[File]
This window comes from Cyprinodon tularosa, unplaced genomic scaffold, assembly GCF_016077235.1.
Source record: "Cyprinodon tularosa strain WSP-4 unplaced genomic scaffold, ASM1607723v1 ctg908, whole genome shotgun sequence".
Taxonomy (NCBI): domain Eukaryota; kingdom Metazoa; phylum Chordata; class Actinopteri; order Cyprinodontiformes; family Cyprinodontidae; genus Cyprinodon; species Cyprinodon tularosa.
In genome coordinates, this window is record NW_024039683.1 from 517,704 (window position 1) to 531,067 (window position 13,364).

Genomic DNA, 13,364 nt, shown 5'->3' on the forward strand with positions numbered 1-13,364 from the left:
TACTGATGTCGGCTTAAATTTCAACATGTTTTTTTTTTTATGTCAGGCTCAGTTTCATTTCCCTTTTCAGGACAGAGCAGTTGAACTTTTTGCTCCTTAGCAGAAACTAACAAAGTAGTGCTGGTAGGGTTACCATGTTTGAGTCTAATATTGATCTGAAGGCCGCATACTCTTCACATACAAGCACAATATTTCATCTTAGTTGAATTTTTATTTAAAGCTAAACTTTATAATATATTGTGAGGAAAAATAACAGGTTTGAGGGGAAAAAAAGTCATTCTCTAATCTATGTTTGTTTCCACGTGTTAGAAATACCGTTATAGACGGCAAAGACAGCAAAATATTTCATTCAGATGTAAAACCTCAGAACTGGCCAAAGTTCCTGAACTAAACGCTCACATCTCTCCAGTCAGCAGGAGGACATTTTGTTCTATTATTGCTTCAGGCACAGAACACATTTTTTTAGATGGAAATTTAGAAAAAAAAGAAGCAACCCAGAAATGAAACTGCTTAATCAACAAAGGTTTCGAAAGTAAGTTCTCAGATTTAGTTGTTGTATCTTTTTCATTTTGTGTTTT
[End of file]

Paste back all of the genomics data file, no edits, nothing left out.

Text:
This window comes from Cyprinodon tularosa, unplaced genomic scaffold, assembly GCF_016077235.1.
Source record: "Cyprinodon tularosa strain WSP-4 unplaced genomic scaffold, ASM1607723v1 ctg908, whole genome shotgun sequence".
Taxonomy (NCBI): domain Eukaryota; kingdom Metazoa; phylum Chordata; class Actinopteri; order Cyprinodontiformes; family Cyprinodontidae; genus Cyprinodon; species Cyprinodon tularosa.
In genome coordinates, this window is record NW_024039683.1 from 517,704 (window position 1) to 531,067 (window position 13,364).

Genomic DNA, 13,364 nt, shown 5'->3' on the forward strand with positions numbered 1-13,364 from the left:
TACTGATGTCGGCTTAAATTTCAACATGTTTTTTTTTTTATGTCAGGCTCAGTTTCATTTCCCTTTTCAGGACAGAGCAGTTGAACTTTTTGCTCCTTAGCAGAAACTAACAAAGTAGTGCTGGTAGGGTTACCATGTTTGAGTCTAATATTGATCTGAAGGCCGCATACTCTTCACATACAAGCACAATATTTCATCTTAGTTGAATTTTTATTTAAAGCTAAACTTTATAATATATTGTGAGGAAAAATAACAGGTTTGAGGGGAAAAAAAGTCATTCTCTAATCTATGTTTGTTTCCACGTGTTAGAAATACCGTTATAGACGGCAAAGACAGCAAAATATTTCATTCAGATGTAAAACCTCAGAACTGGCCAAAGTTCCTGAACTAAACGCTCACATCTCTCCAGTCAGCAGGAGGACATTTTGTTCTATTATTGCTTCAGGCACAGAACACATTTTTTTAGATGGAAATTTAGAAAAAAAAGAAGCAACCCAGAAATGAAACTGCTTAATCAACAAAGGTTTCGAAAGTAAGTTCTCAGATTTAGTTGTTGTATCTTTTTCATTTTGTGTTTT